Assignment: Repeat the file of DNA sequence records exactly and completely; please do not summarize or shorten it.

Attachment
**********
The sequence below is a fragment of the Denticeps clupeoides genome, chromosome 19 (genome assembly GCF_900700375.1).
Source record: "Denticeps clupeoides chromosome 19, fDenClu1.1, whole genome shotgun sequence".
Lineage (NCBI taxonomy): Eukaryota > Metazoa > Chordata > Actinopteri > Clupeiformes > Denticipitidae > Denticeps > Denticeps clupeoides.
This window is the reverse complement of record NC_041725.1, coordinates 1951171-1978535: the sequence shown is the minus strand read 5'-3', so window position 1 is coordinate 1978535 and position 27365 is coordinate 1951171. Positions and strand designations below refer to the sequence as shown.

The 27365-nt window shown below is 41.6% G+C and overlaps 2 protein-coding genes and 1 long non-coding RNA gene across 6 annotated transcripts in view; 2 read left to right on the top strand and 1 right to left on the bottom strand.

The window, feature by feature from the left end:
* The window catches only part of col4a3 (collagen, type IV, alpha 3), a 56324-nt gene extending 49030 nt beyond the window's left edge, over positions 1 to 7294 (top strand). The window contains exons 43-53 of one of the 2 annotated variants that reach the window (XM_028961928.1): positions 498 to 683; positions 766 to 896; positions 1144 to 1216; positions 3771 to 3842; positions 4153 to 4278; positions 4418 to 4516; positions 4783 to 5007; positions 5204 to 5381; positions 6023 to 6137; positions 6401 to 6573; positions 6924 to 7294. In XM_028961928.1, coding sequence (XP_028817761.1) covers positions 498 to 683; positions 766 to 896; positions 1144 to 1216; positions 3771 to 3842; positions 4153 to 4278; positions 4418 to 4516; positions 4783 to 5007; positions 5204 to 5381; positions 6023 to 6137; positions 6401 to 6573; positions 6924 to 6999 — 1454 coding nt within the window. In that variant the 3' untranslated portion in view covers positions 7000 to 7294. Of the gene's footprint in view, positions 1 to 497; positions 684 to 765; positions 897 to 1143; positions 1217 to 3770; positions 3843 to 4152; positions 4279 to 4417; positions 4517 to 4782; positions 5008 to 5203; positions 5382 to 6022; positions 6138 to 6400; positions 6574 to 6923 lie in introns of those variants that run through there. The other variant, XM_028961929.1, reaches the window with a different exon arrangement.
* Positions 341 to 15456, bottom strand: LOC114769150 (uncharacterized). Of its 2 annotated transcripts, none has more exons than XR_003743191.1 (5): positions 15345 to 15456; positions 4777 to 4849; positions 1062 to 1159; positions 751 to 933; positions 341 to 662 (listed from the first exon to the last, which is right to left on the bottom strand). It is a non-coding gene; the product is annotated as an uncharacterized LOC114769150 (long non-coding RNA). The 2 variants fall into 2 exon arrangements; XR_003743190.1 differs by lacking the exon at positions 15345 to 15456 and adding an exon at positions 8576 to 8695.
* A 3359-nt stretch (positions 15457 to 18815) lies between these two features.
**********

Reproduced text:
The sequence below is a fragment of the Denticeps clupeoides genome, chromosome 19 (genome assembly GCF_900700375.1).
Source record: "Denticeps clupeoides chromosome 19, fDenClu1.1, whole genome shotgun sequence".
Lineage (NCBI taxonomy): Eukaryota > Metazoa > Chordata > Actinopteri > Clupeiformes > Denticipitidae > Denticeps > Denticeps clupeoides.
This window is the reverse complement of record NC_041725.1, coordinates 1951171-1978535: the sequence shown is the minus strand read 5'-3', so window position 1 is coordinate 1978535 and position 27365 is coordinate 1951171. Positions and strand designations below refer to the sequence as shown.

The 27365-nt window shown below is 41.6% G+C and overlaps 2 protein-coding genes and 1 long non-coding RNA gene across 6 annotated transcripts in view; 2 read left to right on the top strand and 1 right to left on the bottom strand.

The window, feature by feature from the left end:
* The window catches only part of col4a3 (collagen, type IV, alpha 3), a 56324-nt gene extending 49030 nt beyond the window's left edge, over positions 1 to 7294 (top strand). The window contains exons 43-53 of one of the 2 annotated variants that reach the window (XM_028961928.1): positions 498 to 683; positions 766 to 896; positions 1144 to 1216; positions 3771 to 3842; positions 4153 to 4278; positions 4418 to 4516; positions 4783 to 5007; positions 5204 to 5381; positions 6023 to 6137; positions 6401 to 6573; positions 6924 to 7294. In XM_028961928.1, coding sequence (XP_028817761.1) covers positions 498 to 683; positions 766 to 896; positions 1144 to 1216; positions 3771 to 3842; positions 4153 to 4278; positions 4418 to 4516; positions 4783 to 5007; positions 5204 to 5381; positions 6023 to 6137; positions 6401 to 6573; positions 6924 to 6999 — 1454 coding nt within the window. In that variant the 3' untranslated portion in view covers positions 7000 to 7294. Of the gene's footprint in view, positions 1 to 497; positions 684 to 765; positions 897 to 1143; positions 1217 to 3770; positions 3843 to 4152; positions 4279 to 4417; positions 4517 to 4782; positions 5008 to 5203; positions 5382 to 6022; positions 6138 to 6400; positions 6574 to 6923 lie in introns of those variants that run through there. The other variant, XM_028961929.1, reaches the window with a different exon arrangement.
* Positions 341 to 15456, bottom strand: LOC114769150 (uncharacterized). Of its 2 annotated transcripts, none has more exons than XR_003743191.1 (5): positions 15345 to 15456; positions 4777 to 4849; positions 1062 to 1159; positions 751 to 933; positions 341 to 662 (listed from the first exon to the last, which is right to left on the bottom strand). It is a non-coding gene; the product is annotated as an uncharacterized LOC114769150 (long non-coding RNA). The 2 variants fall into 2 exon arrangements; XR_003743190.1 differs by lacking the exon at positions 15345 to 15456 and adding an exon at positions 8576 to 8695.
* A 3359-nt stretch (positions 15457 to 18815) lies between these two features.